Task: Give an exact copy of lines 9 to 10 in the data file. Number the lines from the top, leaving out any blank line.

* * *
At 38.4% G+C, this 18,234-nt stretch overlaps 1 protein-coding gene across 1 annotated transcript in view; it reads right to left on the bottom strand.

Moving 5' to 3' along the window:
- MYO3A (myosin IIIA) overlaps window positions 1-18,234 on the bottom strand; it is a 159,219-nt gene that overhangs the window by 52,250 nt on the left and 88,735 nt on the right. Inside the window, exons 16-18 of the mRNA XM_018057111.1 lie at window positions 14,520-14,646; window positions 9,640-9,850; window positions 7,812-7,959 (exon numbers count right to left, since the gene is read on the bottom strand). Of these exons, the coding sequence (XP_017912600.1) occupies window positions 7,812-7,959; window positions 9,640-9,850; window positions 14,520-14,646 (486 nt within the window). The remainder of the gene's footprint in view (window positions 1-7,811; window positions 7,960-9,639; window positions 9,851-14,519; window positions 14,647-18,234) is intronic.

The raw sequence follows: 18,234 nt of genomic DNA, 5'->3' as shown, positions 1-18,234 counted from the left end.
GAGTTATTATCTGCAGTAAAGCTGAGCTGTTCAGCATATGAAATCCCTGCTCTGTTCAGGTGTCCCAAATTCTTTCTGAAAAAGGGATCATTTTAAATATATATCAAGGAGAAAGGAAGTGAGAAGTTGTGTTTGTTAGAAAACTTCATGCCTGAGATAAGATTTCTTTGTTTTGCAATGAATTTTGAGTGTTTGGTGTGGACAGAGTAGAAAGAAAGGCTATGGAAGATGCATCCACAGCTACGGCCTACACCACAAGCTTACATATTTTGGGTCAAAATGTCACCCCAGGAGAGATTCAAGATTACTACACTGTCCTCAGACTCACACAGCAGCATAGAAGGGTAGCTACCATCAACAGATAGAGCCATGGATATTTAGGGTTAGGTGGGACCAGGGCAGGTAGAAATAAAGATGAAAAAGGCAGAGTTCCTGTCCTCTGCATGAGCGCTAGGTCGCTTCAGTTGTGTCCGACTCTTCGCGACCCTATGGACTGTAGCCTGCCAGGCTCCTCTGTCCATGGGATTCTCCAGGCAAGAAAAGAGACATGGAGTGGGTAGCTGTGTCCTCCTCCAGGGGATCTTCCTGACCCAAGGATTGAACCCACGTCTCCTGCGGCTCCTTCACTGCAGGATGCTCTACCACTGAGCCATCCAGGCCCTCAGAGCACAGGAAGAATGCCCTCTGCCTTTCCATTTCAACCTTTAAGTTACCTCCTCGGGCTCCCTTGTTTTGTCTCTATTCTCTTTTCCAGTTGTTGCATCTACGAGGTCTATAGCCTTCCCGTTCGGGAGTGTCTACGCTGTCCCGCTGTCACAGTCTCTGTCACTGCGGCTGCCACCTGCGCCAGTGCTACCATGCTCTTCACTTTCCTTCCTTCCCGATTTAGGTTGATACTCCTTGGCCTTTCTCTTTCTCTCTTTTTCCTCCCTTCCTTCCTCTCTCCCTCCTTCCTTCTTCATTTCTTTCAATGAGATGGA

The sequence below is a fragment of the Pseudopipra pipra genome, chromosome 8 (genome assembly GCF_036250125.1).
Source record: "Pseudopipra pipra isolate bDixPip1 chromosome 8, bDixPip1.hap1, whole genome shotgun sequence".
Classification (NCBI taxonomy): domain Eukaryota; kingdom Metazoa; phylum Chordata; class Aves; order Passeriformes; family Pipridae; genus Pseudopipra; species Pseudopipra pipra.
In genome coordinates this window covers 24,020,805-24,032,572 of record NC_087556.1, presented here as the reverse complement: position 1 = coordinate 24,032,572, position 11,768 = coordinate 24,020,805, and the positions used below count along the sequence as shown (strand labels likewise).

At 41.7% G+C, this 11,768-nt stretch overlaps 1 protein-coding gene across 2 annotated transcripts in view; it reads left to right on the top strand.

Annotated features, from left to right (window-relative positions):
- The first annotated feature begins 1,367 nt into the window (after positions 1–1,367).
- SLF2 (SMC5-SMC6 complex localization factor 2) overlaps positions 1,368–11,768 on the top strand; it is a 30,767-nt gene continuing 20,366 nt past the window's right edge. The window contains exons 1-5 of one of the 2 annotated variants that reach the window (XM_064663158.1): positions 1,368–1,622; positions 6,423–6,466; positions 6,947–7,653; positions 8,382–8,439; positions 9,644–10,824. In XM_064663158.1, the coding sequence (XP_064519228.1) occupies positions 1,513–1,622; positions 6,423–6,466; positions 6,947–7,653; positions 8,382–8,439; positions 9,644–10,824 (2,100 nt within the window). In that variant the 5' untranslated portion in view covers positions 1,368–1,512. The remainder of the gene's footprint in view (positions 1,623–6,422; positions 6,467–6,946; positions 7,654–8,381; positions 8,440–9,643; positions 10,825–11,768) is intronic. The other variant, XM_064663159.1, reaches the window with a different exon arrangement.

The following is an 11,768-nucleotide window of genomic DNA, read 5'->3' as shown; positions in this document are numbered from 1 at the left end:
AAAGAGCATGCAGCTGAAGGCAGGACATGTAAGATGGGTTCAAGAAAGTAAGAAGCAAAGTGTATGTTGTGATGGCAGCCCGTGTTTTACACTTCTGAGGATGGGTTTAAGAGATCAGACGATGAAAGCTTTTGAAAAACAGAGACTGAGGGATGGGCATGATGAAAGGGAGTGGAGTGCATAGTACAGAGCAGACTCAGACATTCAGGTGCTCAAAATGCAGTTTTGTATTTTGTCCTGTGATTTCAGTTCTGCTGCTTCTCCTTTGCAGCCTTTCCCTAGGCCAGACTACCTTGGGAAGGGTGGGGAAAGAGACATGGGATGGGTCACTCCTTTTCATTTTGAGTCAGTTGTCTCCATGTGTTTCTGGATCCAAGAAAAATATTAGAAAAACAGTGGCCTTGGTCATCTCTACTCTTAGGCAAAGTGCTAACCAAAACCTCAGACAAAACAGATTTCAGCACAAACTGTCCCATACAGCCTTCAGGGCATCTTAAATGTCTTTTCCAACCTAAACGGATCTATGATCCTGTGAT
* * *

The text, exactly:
In genome coordinates this window covers 24,020,805-24,032,572 of record NC_087556.1, presented here as the reverse complement: position 1 = coordinate 24,032,572, position 11,768 = coordinate 24,020,805, and the positions used below count along the sequence as shown (strand labels likewise).

At 41.7% G+C, this 11,768-nt stretch overlaps 1 protein-coding gene across 2 annotated transcripts in view; it reads left to right on the top strand.